a plea for subtler work on the psychology of political ideologies

I don’t study this topic closely, but I gather there’s a lot of research that asks survey subjects their ideology (on a scale from very liberal to very conservative) and sometimes whether they identify as Democrats or Republicans. They are also asked about their attitudes and opinions, and they may be exposed to stimuli, such as watching a treatment video versus a control video. The researchers investigate whether the liberals and conservatives in the sample seem to differ psychologically. So one reads results like this:

Research participants who held more culturally conservative attitudes were more likely to score higher on measures of the belief that knowledge is certain, dogmatism, need to evaluate, and fear of death. They also scored lower on need for cognition than did their less conservative counterparts. Moreover, participants who scored higher on cultural conservatism were more likely to exhibit dogmatic aggression.

I am concerned about the effects of this kind of research: predominantly liberal academics design studies (with control over all the subtleties) and announce unflattering generalizations about conservatives. If these generalizations are true and valid, so be it. But I also have my suspicions about validity. “Liberal” and “conservative,” after all, name very loose configurations of political ideologies that overlap and that vary profoundly over time. I’m told that today, self-identified liberals score higher on tolerance for ambiguity and take more pleasure in irony. I can imagine that the ironists of 1930 were the conservatives, whereas New Dealers were straight-arrows who wanted clear, linear, and explicit arguments and had no tolerance for the reactionary forces arrayed against them. It’s well known that many neoconservatives converted from Marxism, and those two character types seems consistent. As Emerson might say:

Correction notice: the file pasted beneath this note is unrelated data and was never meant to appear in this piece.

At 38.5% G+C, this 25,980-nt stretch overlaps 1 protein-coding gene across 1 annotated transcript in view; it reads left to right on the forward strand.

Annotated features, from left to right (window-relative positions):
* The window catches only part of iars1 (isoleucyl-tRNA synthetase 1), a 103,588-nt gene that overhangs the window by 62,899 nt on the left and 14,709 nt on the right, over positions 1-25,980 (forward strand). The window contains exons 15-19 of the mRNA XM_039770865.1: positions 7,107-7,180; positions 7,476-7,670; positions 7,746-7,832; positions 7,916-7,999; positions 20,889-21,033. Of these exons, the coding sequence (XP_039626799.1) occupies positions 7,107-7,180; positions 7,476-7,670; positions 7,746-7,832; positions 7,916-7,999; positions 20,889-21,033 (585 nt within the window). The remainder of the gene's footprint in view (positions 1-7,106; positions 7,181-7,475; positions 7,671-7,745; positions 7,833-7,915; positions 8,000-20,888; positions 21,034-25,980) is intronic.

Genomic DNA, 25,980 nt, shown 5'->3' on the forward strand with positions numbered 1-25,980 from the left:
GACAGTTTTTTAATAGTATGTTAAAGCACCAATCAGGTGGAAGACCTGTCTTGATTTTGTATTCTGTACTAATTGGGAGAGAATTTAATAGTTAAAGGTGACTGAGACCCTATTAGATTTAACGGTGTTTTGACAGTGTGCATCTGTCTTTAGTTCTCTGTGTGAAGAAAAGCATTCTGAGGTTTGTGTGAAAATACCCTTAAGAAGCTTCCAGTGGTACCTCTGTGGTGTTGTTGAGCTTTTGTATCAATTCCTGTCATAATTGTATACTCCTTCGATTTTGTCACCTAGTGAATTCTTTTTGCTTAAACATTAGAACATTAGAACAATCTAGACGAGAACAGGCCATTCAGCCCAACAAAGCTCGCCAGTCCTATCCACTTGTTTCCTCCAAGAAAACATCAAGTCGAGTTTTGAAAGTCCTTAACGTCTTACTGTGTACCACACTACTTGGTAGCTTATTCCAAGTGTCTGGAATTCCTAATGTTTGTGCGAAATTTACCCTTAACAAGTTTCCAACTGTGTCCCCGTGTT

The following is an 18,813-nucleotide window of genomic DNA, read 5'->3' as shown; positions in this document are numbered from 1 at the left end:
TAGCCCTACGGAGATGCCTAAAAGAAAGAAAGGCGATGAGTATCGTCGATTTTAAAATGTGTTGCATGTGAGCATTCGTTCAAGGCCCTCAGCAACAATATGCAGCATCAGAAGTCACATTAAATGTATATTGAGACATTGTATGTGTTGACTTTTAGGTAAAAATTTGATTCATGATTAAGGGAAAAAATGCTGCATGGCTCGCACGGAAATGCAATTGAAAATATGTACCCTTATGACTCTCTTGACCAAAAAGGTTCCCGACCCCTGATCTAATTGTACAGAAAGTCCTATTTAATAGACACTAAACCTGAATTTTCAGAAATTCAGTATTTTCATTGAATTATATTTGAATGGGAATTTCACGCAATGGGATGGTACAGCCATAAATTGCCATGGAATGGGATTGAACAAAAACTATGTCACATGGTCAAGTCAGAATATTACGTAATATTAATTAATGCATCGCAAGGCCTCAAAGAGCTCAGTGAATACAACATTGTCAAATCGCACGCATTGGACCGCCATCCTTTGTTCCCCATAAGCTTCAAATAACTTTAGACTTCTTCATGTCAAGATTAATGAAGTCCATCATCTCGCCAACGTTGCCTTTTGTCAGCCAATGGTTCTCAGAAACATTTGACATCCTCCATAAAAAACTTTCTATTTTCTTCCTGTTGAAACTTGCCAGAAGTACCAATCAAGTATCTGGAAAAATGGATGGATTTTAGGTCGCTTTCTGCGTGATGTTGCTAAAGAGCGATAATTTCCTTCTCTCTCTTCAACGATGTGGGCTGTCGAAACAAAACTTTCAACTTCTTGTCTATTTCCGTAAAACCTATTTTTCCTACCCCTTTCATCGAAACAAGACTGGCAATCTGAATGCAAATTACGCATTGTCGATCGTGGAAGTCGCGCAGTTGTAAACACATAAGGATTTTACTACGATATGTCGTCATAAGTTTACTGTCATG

Life is a train of moods like a string of beads, and, as we pass through them, they prove to be many–colored lenses which paint the world their own hue, and each shows only what lies in its focus. …  Temperament is the iron wire on which the beads are strung.

One temperament may unite neoconservatives and Marxists, but Burkeans of right and left seem to be be strung on their own wire. Ayn Rand wasn’t exactly an ironist, but Evelyn Waugh was, and he was arguably the true conservative. I’d propose that if we disaggregated the big blocs of conservatives and liberals for the purpose of psychological research, we’d get much more valid and interesting results.

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About Peter

Associate Dean for Research and the Lincoln Filene Professor of Citizenship and Public Affairs at Tufts University's Tisch College of Civic Life. Concerned about civic education, civic engagement, and democratic reform in the United States and elsewhere.